A person can accomplish some serious soul work by spending time in the desert. I went to Death Valley earlier this month to hang out with a good friend, for whom a destination is never incidental, and to consider what my rekindled life is meant to be about. We spent three days and three miraculous nights exploring the lean topography of this amazing place.
I share with Keith an improbable love of desert places. We hiked the canyons, climbed the craters and gazed upon some astonishing colors. We’ve previously spent time together in some of the best that eastern Oregon and the desert Southwest have to offer. On this particular pilgrimage, we drove more than 1200 miles to experience in 21st century comfort a place where hapless 49ers taking a shortcut to the gold fields of California ended up burying their dead, and where the most valuable mineral is one used in dishwasher detergent.
If you believe as I do that there’s a correlation between one’s spirituality and one’s sense of place, then I am at least in part a desert hermit. I find solace in fierce landscapes—to borrow a phrase from Belden Lane, who wrote a book by that title. Stripped of the luxuriousness of flora common to most of North America, the desert is a hard place to hide from an encounter with the divine. The great religions of the world were born in deserts, where there’s so much less to distract and divert. Austerity fosters contemplation which breeds spiritual revelation. There are paved roads, air-conditioned motels and cold beer in Death Valley, but it’s also easy to leave all that behind and make it an open-air hermitage.
It was a similar story, in a very different context, for Moses on Mount Sinai. The prophet did a tour of the Egyptian desert, wandering for 40 years with a bunch of rebellious Israelites. When Moses went up Sinai to receive God’s law, he was plunged into a truly mysterious darkness. He was able only to contemplate the place where God dwells, and not remain there himself. Likewise in Death Valley, it’s not advisable that a person remain there, at least without the aforementioned roads, motels and liquid refreshment. The God found in desert places is not a house-broken diety. He is fierce, and as remote as the natural forces that create deserts in the first place. Deserts can break the spirits of men as easily as deepen them.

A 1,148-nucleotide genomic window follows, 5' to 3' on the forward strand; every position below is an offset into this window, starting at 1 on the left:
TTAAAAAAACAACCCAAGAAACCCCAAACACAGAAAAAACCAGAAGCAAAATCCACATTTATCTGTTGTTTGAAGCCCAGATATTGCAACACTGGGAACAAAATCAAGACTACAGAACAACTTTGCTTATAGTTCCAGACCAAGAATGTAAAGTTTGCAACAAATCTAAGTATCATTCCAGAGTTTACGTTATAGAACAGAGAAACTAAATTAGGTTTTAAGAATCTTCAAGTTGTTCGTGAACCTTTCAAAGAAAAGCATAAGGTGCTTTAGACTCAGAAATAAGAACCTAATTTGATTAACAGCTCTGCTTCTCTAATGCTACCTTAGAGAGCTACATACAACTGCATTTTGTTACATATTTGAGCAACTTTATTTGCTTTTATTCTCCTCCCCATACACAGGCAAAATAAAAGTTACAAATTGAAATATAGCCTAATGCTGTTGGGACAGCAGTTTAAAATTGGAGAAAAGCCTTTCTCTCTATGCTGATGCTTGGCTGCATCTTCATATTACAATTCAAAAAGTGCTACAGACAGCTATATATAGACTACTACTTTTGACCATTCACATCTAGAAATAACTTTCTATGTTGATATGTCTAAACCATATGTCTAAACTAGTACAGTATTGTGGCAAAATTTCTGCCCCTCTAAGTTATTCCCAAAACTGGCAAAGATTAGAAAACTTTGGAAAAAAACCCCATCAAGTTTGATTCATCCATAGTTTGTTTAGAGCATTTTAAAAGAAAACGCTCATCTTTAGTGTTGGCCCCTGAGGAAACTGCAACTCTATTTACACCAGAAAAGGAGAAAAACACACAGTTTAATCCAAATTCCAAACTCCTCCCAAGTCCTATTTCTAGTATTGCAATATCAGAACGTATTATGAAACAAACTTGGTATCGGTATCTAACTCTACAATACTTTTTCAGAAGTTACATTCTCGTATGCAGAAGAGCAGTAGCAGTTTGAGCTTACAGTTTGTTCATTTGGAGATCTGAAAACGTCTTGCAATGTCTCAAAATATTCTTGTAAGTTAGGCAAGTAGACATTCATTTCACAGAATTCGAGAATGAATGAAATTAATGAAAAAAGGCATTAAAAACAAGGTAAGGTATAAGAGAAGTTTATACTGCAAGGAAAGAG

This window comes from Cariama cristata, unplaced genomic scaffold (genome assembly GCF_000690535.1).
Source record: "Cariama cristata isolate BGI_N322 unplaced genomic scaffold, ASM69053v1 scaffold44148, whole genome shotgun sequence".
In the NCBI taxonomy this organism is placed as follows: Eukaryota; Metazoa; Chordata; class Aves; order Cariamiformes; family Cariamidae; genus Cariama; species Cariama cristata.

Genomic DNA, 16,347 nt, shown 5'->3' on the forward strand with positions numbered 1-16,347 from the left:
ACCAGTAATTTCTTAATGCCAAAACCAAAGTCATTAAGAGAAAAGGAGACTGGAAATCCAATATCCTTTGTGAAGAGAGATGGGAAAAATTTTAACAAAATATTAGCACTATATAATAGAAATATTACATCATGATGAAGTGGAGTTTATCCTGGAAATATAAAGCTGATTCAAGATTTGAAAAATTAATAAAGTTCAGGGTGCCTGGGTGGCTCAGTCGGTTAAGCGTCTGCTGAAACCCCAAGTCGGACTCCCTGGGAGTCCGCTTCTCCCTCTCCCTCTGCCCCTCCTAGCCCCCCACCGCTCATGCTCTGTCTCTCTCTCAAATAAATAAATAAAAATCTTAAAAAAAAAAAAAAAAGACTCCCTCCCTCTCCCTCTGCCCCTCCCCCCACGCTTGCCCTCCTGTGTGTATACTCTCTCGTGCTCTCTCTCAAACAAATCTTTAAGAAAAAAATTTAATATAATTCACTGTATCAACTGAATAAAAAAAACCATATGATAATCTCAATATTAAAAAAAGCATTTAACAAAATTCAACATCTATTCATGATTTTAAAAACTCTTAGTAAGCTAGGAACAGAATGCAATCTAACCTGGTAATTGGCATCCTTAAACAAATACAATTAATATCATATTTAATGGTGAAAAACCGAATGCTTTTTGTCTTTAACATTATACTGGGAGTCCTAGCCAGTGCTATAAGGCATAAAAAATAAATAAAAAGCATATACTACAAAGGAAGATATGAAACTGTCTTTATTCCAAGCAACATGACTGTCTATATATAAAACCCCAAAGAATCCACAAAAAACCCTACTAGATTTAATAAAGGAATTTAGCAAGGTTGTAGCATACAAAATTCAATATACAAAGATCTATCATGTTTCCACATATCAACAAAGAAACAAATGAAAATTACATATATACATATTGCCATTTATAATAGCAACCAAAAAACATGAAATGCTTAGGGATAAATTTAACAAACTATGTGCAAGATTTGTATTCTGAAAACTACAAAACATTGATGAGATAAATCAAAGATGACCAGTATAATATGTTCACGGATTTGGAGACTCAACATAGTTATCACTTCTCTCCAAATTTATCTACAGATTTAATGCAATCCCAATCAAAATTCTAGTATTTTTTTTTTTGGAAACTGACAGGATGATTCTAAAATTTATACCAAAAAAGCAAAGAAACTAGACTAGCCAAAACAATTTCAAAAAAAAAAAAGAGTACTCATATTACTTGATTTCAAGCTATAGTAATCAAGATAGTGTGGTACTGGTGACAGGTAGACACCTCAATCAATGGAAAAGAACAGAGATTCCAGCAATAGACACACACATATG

On one night, Keith and I set out after sunset and under a full moon to hike Golden Canyon, one of hundreds of large crevices that splinter the eroded flanks of Death Valley. We took a headlamp with us, but once in the canyon found it bathed in light, allowing sure footing. It wasn’t long until conversation ceased and we walked apart through the sinuous, gravel-bottomed canyon with steep walls that in places closed to within a few feet. We brushed the polished stone with our fingertips. The formation known as Red Cathedral loomed above us. God didn’t speak to me on that occasion, but his presence was palpable. The ethereal light, the vacuum of sound, the barely discernible movement of soft night air—it was 90 minutes of worship. Words fail, as they must, when the spirit descends at such times.
I returned from this desert odyssey knowing afresh that human anxieties, to be seen for what they really are, need the expansive spaces that wildness provides. I better appreciate how big, unfathomable and ancient God is, and that his hand moves more slowly in creation than we can readily grasp. I hold within me the rapture of sleeping on a desert floor with a silver dollar of a moon sweeping across the firmament, awakening me repeatedly with an urgent sense of the need to pay attention. I am more serene about my life for having not heard a grand statement from God, and for simply letting his many whispers of truth pass through my soul. The desert hermit within me is alive and refreshed.